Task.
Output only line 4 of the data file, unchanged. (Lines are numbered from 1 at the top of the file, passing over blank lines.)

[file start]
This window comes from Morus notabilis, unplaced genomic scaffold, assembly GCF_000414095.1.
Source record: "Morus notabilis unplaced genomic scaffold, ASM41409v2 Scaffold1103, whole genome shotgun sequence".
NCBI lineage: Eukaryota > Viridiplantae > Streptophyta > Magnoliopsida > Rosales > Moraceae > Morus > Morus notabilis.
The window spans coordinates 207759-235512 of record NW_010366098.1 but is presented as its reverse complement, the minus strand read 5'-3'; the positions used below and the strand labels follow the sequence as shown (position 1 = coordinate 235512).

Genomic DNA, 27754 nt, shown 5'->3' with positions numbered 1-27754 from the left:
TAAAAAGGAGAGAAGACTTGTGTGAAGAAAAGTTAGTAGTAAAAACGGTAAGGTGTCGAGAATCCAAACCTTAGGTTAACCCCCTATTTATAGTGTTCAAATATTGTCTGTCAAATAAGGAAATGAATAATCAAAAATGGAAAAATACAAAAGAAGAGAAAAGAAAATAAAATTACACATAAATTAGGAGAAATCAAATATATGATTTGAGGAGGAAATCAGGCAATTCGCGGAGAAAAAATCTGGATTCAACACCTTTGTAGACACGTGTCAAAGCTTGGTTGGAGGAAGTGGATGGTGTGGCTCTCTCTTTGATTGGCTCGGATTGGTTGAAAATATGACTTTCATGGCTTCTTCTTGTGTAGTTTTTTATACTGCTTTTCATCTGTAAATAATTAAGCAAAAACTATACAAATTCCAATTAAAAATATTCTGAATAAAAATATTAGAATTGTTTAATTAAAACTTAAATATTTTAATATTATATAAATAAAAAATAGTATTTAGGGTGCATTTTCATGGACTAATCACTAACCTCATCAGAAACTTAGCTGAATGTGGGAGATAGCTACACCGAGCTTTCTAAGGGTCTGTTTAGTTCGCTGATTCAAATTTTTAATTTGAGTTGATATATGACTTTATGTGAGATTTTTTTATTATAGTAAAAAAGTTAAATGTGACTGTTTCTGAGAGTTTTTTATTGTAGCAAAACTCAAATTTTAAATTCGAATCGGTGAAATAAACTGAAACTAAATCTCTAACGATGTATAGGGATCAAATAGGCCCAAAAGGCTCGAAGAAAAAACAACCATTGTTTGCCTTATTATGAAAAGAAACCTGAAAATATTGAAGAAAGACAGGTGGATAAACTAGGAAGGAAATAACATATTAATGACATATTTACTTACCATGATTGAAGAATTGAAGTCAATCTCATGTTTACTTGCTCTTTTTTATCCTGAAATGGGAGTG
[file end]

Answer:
The window spans coordinates 207759-235512 of record NW_010366098.1 but is presented as its reverse complement, the minus strand read 5'-3'; the positions used below and the strand labels follow the sequence as shown (position 1 = coordinate 235512).